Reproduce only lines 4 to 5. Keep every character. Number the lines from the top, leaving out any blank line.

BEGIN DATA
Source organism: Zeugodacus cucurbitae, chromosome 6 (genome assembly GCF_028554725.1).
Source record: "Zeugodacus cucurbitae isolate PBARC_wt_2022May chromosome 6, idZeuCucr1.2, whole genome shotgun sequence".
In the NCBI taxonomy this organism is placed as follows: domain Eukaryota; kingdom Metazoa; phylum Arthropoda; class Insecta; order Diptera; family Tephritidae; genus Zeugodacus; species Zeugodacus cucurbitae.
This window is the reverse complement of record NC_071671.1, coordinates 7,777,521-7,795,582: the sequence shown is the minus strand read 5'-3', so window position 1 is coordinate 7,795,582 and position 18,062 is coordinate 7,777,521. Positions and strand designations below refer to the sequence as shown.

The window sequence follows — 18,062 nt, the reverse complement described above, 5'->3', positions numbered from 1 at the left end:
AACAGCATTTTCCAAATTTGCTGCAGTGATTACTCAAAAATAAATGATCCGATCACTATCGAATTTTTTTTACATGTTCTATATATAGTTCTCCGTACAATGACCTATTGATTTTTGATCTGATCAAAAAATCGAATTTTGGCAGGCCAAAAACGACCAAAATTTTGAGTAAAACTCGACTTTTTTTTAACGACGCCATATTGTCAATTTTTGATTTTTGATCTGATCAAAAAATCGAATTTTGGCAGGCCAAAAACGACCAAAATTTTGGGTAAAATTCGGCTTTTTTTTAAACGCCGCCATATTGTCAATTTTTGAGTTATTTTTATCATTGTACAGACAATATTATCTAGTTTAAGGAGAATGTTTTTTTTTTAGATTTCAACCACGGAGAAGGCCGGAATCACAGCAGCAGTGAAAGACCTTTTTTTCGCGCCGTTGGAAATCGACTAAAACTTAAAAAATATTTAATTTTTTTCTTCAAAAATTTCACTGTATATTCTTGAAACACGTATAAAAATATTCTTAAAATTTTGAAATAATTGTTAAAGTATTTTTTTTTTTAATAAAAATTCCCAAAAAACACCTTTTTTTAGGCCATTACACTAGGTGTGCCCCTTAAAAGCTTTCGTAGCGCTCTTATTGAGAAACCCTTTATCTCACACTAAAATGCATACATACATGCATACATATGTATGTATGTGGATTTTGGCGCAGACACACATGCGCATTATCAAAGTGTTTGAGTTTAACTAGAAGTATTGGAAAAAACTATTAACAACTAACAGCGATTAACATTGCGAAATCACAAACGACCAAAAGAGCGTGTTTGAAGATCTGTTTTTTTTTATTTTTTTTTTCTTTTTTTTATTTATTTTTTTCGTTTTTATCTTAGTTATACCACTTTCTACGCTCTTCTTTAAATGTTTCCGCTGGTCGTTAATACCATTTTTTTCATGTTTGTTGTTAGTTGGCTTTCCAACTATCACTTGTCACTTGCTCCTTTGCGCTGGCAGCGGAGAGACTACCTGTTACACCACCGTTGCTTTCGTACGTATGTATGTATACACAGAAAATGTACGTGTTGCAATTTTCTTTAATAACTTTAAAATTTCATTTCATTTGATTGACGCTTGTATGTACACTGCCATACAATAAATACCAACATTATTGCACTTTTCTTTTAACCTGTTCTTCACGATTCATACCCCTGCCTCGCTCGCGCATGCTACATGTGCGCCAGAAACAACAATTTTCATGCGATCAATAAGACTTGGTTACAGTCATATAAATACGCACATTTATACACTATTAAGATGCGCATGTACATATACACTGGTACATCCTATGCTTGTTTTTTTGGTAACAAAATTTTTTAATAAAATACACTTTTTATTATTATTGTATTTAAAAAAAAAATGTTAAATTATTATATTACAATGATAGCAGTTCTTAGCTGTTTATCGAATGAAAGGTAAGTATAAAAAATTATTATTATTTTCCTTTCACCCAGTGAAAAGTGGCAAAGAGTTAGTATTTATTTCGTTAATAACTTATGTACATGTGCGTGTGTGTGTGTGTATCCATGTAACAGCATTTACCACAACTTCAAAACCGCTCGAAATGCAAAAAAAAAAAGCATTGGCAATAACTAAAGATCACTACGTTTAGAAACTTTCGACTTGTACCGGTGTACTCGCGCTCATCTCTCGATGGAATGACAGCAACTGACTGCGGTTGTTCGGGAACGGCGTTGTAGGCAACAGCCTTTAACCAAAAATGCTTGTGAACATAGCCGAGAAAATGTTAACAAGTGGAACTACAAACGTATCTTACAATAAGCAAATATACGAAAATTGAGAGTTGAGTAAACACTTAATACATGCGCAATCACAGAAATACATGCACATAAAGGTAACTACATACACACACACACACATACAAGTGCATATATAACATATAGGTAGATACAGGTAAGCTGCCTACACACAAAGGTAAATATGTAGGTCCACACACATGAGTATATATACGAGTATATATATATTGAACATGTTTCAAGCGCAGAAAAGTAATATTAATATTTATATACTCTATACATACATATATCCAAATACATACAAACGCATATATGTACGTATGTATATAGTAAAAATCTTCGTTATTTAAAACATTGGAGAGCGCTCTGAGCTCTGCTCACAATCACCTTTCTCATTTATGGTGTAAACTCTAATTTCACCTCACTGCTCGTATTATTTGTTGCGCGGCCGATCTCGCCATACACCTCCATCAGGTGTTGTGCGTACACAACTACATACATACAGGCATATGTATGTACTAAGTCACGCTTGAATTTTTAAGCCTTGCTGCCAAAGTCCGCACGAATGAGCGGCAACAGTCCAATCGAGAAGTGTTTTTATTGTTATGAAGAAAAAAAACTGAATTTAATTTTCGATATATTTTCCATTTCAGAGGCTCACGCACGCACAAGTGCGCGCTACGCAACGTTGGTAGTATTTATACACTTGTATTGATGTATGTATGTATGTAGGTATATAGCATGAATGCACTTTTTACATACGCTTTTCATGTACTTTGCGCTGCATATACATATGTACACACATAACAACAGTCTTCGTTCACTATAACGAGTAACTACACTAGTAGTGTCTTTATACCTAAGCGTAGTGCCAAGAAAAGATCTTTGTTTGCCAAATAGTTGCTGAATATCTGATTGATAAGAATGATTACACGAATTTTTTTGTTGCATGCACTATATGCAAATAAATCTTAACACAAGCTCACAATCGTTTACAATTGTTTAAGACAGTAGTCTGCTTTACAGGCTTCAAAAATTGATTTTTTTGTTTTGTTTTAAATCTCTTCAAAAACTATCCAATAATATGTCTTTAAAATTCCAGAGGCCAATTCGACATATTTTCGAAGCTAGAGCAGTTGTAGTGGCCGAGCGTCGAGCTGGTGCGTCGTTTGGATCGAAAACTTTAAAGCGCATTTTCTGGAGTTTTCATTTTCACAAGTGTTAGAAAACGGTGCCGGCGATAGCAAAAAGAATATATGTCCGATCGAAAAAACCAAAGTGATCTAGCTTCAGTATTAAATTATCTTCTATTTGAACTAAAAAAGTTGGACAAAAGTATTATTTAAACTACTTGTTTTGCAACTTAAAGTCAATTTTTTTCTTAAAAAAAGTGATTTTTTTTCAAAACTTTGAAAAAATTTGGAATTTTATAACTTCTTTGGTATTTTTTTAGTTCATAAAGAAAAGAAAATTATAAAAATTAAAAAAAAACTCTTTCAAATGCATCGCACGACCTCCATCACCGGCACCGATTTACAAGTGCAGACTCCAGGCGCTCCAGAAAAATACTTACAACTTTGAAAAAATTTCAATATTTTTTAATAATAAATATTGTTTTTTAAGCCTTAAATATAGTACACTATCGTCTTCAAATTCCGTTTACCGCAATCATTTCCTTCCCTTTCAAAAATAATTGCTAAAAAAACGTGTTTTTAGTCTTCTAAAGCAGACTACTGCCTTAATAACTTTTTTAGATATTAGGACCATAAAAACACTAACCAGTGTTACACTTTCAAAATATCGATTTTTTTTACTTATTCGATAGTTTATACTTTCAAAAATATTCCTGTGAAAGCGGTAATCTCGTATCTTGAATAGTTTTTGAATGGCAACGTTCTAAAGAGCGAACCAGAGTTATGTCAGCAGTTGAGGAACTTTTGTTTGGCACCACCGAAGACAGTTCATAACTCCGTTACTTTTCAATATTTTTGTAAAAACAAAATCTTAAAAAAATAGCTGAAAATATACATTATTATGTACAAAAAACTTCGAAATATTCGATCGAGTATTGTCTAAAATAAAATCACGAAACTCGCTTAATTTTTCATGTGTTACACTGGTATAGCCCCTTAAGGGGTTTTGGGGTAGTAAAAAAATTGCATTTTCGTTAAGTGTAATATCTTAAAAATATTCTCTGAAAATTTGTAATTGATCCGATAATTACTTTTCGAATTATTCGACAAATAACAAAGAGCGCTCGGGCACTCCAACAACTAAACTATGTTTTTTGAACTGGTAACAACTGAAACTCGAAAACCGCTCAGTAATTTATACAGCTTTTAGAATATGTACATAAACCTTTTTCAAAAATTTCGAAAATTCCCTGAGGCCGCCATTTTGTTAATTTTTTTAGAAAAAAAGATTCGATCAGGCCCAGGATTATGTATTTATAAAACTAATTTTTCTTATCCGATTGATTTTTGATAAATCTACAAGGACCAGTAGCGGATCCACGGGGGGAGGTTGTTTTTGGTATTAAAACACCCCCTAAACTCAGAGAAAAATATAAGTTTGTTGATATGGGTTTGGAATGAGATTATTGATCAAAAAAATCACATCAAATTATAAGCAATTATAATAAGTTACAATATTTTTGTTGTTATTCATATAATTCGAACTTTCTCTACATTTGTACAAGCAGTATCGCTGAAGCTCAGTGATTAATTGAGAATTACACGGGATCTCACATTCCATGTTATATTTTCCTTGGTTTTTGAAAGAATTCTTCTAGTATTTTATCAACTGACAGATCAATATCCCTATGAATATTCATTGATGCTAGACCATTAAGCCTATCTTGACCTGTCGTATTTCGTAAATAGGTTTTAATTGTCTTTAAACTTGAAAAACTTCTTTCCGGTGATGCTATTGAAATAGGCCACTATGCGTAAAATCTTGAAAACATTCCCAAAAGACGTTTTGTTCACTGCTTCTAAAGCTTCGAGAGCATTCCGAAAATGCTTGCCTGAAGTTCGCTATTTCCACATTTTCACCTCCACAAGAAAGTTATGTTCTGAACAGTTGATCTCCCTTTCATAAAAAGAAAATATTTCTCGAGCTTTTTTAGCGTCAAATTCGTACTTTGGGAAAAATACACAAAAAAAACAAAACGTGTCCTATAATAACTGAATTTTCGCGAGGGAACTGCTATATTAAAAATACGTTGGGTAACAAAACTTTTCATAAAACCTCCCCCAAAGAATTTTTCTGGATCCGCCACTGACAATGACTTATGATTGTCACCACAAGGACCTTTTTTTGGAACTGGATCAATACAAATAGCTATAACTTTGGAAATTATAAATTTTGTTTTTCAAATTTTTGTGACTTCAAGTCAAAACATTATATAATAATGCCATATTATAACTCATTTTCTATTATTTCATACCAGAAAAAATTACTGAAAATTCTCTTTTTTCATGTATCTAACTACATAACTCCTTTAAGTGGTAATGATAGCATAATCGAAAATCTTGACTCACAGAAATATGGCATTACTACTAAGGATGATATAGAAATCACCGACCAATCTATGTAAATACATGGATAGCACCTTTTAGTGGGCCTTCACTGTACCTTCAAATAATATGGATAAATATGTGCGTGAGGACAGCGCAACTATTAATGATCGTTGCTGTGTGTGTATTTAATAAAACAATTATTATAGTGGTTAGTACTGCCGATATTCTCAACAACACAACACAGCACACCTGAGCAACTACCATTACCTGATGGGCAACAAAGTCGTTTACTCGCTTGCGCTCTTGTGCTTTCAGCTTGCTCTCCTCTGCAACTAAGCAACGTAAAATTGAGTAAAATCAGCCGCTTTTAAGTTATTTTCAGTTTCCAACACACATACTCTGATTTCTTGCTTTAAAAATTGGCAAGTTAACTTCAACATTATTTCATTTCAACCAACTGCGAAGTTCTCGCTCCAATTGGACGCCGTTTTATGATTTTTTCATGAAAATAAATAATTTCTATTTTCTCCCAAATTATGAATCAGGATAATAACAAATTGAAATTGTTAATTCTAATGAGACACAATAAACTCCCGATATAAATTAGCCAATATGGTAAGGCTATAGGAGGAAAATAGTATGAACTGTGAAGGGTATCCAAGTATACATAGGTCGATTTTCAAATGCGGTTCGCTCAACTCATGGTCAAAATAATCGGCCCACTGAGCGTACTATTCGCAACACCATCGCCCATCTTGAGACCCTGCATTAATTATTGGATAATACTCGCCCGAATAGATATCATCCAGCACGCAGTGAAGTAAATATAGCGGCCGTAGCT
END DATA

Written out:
This window is the reverse complement of record NC_071671.1, coordinates 7,777,521-7,795,582: the sequence shown is the minus strand read 5'-3', so window position 1 is coordinate 7,795,582 and position 18,062 is coordinate 7,777,521. Positions and strand designations below refer to the sequence as shown.

The window sequence follows — 18,062 nt, the reverse complement described above, 5'->3', positions numbered from 1 at the left end: